Desserto from cactus leaves
Cactus leather (or nopa leather) is made from the leaves of the Opuntia cactus plant. It has a lovely soft texture and can be used for purses, shoes, and even clothing. Two Mexican entrepreneurs came up with the idea for Desserto, which is the name of the leather.
On their ranch in Zacatecas, they harvest every 6 to 8 months to best leaves, which are dried for 3 days under the sun. Not only is this leather cruelty-free, but the process also uses less natural resources as no irrigation is needed. In fact, Opuntia cacti only need 200 liters of water to produce 1 kilogram of product, whilst corn, for example, needs at least 1,000 liters.
Econyl from nylon waste
ECONYL is a transformation of nylon waste from landfills and oceans around the world. It is identical to brand new nylon and can be recycled endlessly. It is part of what we call a closed-loop regeneration process as it is made from waste, is infinitely recyclable, and unleashes infinite possibilities for creators and consumers.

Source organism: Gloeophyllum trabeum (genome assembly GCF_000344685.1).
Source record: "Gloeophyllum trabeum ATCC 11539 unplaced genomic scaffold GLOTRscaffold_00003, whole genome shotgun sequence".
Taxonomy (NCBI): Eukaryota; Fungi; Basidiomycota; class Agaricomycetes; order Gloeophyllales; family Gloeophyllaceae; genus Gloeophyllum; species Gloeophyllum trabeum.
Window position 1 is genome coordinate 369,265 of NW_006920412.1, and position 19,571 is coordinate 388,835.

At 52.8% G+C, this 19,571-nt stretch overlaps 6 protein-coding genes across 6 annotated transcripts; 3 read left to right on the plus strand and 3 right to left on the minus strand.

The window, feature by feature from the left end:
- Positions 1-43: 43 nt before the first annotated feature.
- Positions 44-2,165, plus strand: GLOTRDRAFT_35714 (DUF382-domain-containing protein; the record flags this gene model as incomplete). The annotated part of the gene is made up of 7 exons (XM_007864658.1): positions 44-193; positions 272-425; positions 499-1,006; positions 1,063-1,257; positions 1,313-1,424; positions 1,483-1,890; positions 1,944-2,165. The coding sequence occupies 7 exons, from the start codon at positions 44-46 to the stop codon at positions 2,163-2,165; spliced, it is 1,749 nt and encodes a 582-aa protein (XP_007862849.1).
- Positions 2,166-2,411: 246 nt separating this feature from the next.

As an illustration, for every 10,000 tons of ECONYL material made, it spares 57,100 tons of carbon dioxide being emitted into the atmosphere and 70,000 barrels of crude oil from being used. The fabric is commonly used for carpeting and apparel, especially in swimwear and activewear.
QMONOS synthetic spider silk
QMONOS has been created by the Japanese biotechnology company Spiber Inc, and this adaptable product is obtained through complex microbial fermentation. The vegan material can be used instead of petroleum-based fabrics like polyester and nylon, used frequently in the sportswear fashion industry with their known high environmental impact. Spider silk is known to be 340 times tougher than steel.
The brand has already partnered with the Japanese ski clothing label Goldwin to make a ski jacket with its product named the Moon Parka. It was nominated for the Beazley Designs of the Year Award, presented by the Design Museum in London.
MYLO fabric from mushrooms